Following the announcement of the $999 30th Anniversary Edition, Wizards of the Coast received **a lot **of flak online. The product, which contains 60 reprinted cards from Beta spread across four packs, was meant to be a cause for celebration. In actuality, however, this extremely expensive product has many MTG players up in arms and furious with Wizards. This is thanks to these reprinted cards **not being tournament legal**. Adorned with a striking gold bordered back, these cards cannot be played in any Magic: the Gathering format. While 30th Anniversary Edition is already divisive, to say the least, one question remains. Is MTG’s 30th Anniversary Edition Worth It?

Unfortunately, with 30th Anniversary Edition still far from release, that’s a very difficult question to answer. Ultimately, there’s no telling how much these non-tournament legal cards will retail for after all. Nevertheless, the community consensus is suggesting that 30th Anniversary Edition is probably not worth it. With a high price tag buying effectively purely collectible cards, it’s clear to see why the MTG community made this assessment. Unfortunately for Wizards of the Coast, it’s not only community sentiment that suggests 30th Anniversary Edition isn’t worth it. Looking at the numbers, 30th Anniversary Edition appears to be the mother of all bad deals.

**The Numbers**

First pointed out by TCGplayer Infinite writer Frank Karsten, it appears that the numbers for 30th Anniversary Edition really don’t add up. For instance, the odds of getting the prized beta card, Black Lotus, are incredibly slim. This makes opening **many** 30th Anniversary Edition boxes to try and get a Black Lotus immensely expensive. So much so, in fact, that you can buy an actual playable Black Lotus for cheaper than this dubious venture. This comes down to the fact that Beta has 117 Rares diluting the pool of what you can find in a pack.

For better or worse, 30th Anniversary Edition doesn’t include all of Beta’s 117 Rare cards. In this *celebratory* product, Wizards elected not to reprint six cards, four of which are Rare. These cards are: Contract from Below, Darkpact, Demonic Attorney, and Crusade. This reduces the total number of Rares down to 113. To make matters more confusing, however, each of Beta’s ten dual lands appears twice as frequently as other Rare cards. When calculating probabilities, this effectively adds ten additional Rare cards to the set, increasing the final total to 123. As TCGplayer Infinite states, “this means that each Rare should act like a random, independent draw from 123 cards.”

**How Rare Is a Black Lotus in 30th Anniversary Edition?**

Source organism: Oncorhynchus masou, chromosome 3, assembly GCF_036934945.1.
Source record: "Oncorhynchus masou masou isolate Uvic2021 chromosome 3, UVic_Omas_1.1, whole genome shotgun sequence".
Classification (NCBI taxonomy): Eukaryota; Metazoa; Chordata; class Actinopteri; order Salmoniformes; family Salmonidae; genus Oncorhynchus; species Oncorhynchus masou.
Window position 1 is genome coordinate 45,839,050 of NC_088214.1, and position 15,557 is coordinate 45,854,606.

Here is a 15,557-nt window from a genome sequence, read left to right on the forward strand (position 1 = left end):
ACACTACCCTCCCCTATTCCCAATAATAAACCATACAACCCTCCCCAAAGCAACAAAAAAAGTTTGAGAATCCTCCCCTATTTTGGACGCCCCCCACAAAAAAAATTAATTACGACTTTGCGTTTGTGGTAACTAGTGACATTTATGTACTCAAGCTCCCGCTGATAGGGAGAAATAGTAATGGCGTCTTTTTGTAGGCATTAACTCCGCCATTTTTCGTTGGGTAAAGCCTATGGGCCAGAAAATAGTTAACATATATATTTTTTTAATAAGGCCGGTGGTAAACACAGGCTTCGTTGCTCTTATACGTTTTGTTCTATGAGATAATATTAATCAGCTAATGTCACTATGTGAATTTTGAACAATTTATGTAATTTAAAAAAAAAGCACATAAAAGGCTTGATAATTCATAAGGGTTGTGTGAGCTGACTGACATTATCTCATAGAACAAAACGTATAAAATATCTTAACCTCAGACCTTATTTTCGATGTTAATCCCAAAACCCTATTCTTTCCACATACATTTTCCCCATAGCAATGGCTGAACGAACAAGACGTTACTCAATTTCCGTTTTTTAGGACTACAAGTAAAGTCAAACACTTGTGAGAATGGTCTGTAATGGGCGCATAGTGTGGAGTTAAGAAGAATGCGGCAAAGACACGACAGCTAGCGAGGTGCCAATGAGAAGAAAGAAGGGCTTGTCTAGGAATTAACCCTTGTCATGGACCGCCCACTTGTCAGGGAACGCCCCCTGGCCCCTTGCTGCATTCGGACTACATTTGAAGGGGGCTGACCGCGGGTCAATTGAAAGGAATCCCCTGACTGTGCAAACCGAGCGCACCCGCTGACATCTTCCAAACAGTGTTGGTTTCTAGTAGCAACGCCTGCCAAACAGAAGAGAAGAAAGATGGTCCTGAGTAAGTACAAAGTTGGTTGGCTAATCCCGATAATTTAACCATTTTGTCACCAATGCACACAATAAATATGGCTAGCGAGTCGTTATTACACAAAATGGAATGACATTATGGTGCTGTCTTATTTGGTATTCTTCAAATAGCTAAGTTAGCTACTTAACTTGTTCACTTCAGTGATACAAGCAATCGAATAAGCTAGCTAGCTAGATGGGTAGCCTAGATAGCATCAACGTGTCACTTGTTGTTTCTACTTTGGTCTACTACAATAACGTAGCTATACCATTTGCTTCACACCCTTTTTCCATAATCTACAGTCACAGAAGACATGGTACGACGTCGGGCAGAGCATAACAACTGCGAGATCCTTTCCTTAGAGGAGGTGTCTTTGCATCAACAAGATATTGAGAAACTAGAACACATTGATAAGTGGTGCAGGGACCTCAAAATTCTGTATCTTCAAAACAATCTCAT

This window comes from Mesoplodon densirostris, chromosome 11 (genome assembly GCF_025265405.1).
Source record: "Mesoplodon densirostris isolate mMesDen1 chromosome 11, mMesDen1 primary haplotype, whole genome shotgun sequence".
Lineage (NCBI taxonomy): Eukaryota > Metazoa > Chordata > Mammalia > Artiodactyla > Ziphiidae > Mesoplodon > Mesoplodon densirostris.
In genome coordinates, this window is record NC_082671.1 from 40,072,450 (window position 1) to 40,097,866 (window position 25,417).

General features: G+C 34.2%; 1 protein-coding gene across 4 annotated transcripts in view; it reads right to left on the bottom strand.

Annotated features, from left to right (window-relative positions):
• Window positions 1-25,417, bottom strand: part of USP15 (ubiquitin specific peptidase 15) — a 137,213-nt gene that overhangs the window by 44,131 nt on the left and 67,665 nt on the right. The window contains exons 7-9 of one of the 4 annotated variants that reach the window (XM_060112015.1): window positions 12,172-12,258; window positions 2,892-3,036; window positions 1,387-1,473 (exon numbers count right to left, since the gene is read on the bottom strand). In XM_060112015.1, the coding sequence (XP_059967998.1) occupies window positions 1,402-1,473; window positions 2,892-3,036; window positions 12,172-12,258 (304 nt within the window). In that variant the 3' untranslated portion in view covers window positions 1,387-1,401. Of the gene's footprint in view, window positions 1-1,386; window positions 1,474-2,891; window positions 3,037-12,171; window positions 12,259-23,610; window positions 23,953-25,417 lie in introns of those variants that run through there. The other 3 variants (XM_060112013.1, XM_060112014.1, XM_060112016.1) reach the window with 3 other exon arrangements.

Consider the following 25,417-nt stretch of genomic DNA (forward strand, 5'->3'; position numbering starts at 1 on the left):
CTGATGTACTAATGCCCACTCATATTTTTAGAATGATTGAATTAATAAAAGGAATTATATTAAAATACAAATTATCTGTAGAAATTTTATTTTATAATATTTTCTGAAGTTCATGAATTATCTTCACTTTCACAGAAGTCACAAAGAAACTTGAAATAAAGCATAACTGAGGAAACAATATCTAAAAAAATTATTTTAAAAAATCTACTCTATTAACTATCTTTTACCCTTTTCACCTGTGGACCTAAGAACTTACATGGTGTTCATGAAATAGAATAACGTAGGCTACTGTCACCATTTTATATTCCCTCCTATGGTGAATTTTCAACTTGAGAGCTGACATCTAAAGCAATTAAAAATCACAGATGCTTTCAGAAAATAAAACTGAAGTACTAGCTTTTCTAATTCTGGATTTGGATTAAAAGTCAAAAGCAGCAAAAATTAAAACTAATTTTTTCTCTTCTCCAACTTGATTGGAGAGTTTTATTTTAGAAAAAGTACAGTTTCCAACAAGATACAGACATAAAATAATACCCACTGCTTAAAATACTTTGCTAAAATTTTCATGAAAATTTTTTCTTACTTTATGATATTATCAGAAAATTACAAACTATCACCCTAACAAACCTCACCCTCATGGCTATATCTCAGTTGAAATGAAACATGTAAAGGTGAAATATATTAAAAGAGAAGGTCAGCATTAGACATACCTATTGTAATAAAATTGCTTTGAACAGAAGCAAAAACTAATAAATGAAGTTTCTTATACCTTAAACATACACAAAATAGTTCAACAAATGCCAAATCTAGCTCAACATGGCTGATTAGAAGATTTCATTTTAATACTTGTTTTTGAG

According to Wizards of the Coast, in 30th Anniversary Edition packs, there are two chances to get a Rare card. In the almost **$250** fifteen card packs, there’s one guaranteed Rare card and one “additional retro frame card.” This additional retro frame card has a one in three chance of being a “Rare retro frame card.” Factoring this in, TCGplayer Infinite states there’s a 98.95% chance of **not **finding a Black Lotus in a 30th Anniversary Edition pack. This is evidenced by the mathematical expression 122/123 * (0.7 + 0.3 * 122/123). Each 30th Anniversary Edition pack, therefore, only contains a Black Lotus **1.05%** of the time. Extrapolating this data, each 30th Anniversary Edition box has a **4.15%** chance of containing a Black Lotus.

As you might expect from this minuscule percentage, this means you have to open **a lot **of 30th Anniversary Edition boxes if you want to *guarantee* yourself a Black Lotus. You’ll have to open 24 30th Anniversary Edition boxes, to be exact. At **$999** each, this means you’ll need to spend just under **$24,000** for the chance at pulling a non-tournament legal Black Lotus. As TCGplayer Infinite rightfully notes, “for that price, you may be able to purchase an actual Beta Black Lotus.” Alternatively, **$24,000** could purchase you a brand-new 2023 Hyundai Kona or 106,760 McDonald’s Chicken Nuggets. For reference, a Lightly or Heavily Played 1993 Collector’s Edition Black Lotus typically sells for around **$4,000**.

**Is MTG 30th Anniversary Edition Good Value?**

In short, the 30th Anniversary Edition is probably not good value. Ultimately, this boils down to the fact that there aren’t enough valuable cards within 30th Anniversary Editon’s pool of rares. While the Power Nine, Dual Lands, and cards such as Chaos Orb and Time Vault are immensely valuable, they still don’t justify the cost. Currently, only 19 cards from the 1993 Collector’s Edition are more valuable than a single 30th Anniversary Edition pack. Nine of these cards are dual lands, meaning 28 of the 30th Anniversary Edition’s rares are worth more than **$250**. Using the equation of 28/123 + 0.3 * 28/123, we’re left with a **0.295**. This means there’s only a **29.5%** chance to pull a card of equivalent or greater value from a 30th Anniversary Edition pack. That’s assuming that prices of 30th Anniversary Edition cards are in line with their 1993 Collector’s Edition counterparts.

Unsurprisingly, 30th Anniversary Edition is also a terrible value proposition for collectors looking to obtain one of every Beta card. Compared to the 1993 Collector’s Edition, which retailed for **$50**, 30th Anniversary Edition’s **$999** pricetag is already overblown. This is an especially stark price disparity when you consider that 30th Anniversary Edition only includes 60 Beta cards, while the Collector’s Edition included all 363. Nevertheless, for players looking to open 30th Anniversary Edition packs until you obtain one of every Beta card, be prepared to pay **a lot**. According to Frank Karsten and the quick simulation they coded, you’ll have to open 496 packs to get at least one of every beta card. This means 124 30th Anniversary Edition boxes, or just shy of **$124,000**.

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